When the Rohingyas, who are fleeing violence in Myanmar in tens of thousands, say Myanmar security forces and Rakhine mobs are burning down their homes and killing their relatives, Myanmar denies it.
Restricted access for journalists to report on the ground in Rakhine makes it impossible to verify the claims. But, as the narratives of the Rohingya men and women arriving in Bangladesh dominate the world media, Myanmar government planned a media trip to parts of Rakhine recently.
BBC's Southeast Asia correspondent Jonathan Head, who was one of the 18 local and foreign journalists in the trip, describes in a report, published on September 11, how he found evidences that do not support Myanmar's claims that Rohingya Muslims burnt all the houses.
On arrival at Sittwe, capital of Rakhine, Myanmar officials instructed them not to leave the group and try to work independently. Journalists could request to go to places that interested them, but in practice their requests were rejected on grounds of security.
"To be fair, I believe they were genuinely concerned for our safety," Jonathan says.
After a six-hour journey from Sittwe to Buthidaung, they travelled for an hour on a rough road over the Mayu Hills to Maungdaw where they passed first burned village, Myo Thu Gyi. Even the palm trees were scorched.
The journalists were first taken to a small school in Maungdaw, now crowded with displaced Hindu families. They all had the same story to tell of Muslims attacking, of fleeing in fear.
"Oddly, Hindus who have fled to Bangladesh all say they were attacked by local Rakhine Buddhists, because they resemble Rohingyas," Jonathan said.
In the school the journalists were accompanied by armed police and officials. Jonathan doubted if they could speak freely in the presence of police. However, one man started to tell him how soldiers had been firing at his village, but quickly he was corrected by a neighbour.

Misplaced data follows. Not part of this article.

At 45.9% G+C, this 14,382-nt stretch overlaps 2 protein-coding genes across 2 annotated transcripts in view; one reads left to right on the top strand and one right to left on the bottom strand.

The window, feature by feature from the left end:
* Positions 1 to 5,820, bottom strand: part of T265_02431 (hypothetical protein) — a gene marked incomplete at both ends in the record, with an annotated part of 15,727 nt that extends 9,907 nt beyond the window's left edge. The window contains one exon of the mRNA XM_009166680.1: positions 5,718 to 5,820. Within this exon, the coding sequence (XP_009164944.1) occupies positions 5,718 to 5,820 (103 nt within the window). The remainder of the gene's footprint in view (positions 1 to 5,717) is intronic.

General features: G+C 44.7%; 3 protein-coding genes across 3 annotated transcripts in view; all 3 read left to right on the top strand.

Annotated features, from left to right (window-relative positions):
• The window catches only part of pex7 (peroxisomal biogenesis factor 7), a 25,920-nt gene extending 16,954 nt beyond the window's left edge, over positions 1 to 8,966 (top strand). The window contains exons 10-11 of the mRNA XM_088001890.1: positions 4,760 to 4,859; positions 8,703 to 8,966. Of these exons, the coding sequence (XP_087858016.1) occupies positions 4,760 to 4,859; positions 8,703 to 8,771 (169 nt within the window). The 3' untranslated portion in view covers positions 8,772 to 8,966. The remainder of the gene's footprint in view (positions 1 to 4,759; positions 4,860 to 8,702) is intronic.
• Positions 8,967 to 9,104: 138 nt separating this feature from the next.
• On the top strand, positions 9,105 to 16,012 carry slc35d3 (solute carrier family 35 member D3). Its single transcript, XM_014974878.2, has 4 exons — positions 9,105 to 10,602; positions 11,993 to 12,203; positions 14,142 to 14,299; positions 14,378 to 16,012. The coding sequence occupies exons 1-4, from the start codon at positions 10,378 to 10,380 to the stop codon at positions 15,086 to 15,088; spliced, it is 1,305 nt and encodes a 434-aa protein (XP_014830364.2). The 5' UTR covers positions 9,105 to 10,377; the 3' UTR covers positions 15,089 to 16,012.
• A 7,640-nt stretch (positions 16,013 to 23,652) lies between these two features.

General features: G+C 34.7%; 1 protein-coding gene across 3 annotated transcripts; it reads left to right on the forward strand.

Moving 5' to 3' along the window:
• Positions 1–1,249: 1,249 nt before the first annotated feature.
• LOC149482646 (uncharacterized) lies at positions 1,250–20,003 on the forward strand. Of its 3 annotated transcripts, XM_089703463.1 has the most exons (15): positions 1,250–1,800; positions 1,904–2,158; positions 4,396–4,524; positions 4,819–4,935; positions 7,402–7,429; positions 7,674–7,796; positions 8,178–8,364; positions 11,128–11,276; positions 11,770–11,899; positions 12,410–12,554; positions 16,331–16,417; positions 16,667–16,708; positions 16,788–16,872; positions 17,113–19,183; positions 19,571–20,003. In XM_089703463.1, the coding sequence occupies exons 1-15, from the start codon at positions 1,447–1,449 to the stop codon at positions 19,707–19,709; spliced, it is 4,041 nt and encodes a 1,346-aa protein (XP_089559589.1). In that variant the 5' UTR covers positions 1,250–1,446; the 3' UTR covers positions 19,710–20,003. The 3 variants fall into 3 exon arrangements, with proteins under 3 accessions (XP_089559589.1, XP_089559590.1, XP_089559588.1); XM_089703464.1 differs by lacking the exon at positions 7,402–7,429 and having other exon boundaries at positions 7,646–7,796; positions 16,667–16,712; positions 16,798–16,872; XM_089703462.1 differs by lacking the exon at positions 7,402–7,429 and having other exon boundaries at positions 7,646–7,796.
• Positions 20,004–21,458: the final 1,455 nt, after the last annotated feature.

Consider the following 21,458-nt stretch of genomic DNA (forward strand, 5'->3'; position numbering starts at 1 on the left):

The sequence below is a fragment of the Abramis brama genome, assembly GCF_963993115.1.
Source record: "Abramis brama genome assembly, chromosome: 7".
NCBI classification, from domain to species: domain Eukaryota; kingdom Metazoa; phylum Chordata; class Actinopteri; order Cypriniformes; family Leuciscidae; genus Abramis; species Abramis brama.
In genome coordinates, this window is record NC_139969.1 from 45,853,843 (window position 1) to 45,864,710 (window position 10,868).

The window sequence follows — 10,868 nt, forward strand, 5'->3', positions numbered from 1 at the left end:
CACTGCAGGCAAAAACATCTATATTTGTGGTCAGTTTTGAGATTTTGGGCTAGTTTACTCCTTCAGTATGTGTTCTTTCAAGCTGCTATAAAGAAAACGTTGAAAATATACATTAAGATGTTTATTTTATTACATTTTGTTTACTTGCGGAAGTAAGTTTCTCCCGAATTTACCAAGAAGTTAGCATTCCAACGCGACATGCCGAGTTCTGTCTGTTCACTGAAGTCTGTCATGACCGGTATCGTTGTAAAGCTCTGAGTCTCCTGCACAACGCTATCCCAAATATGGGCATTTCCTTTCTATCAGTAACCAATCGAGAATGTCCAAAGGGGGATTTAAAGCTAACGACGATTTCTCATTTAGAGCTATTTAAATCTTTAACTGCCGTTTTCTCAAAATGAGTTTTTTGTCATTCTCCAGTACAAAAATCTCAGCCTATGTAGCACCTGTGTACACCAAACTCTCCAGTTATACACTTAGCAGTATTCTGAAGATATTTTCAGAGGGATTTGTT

A woman in an orange, lacy blouse and distinctive grey and mauve longyi was especially animated about the abuses by Muslims, he says in his narrative of the scene.
"We were then taken to a Buddhist temple, where a monk described Muslims burning down their own homes, nearby. We were given photographs catching them in the act. They looked strange," Jonathan Head writes.
Men in white haji caps posed as they set light to the palm-thatch roof. Women wearing what appeared to be lacy tablecloths on their heads melodramatically waved swords and machetes, he says.
"Later I found that one of the women was in fact the animated Hindu woman from the school, and I saw that one of the men had also been present in among the displaced Hindu... They had faked the photos to make it look as though Muslims were doing the burning.”
Colonel Phone Tint, the local minister for border security, described journalists how "Bengali terrorists", as they call the militants of the Arakan Rohingya Salvation Army (ARSA), had taken control of Rohingya villages, and forced them to offer one man per household as a fighter. Those who refused to comply have their houses burned. He accused the militants of planting mines and destroying three bridges, Jonathan says.
When he asked Phone Tint whether all of the dozens of burned villages had been destroyed by the militants, Tint confirmed that was the government's position. Regarding the military atrocities, he waved it away and asked: "Where is the proof?"
Rebutting rape allegations, Tint told journalists pointing at the Rohingya women, "Look at those women... would anyone want to rape them?"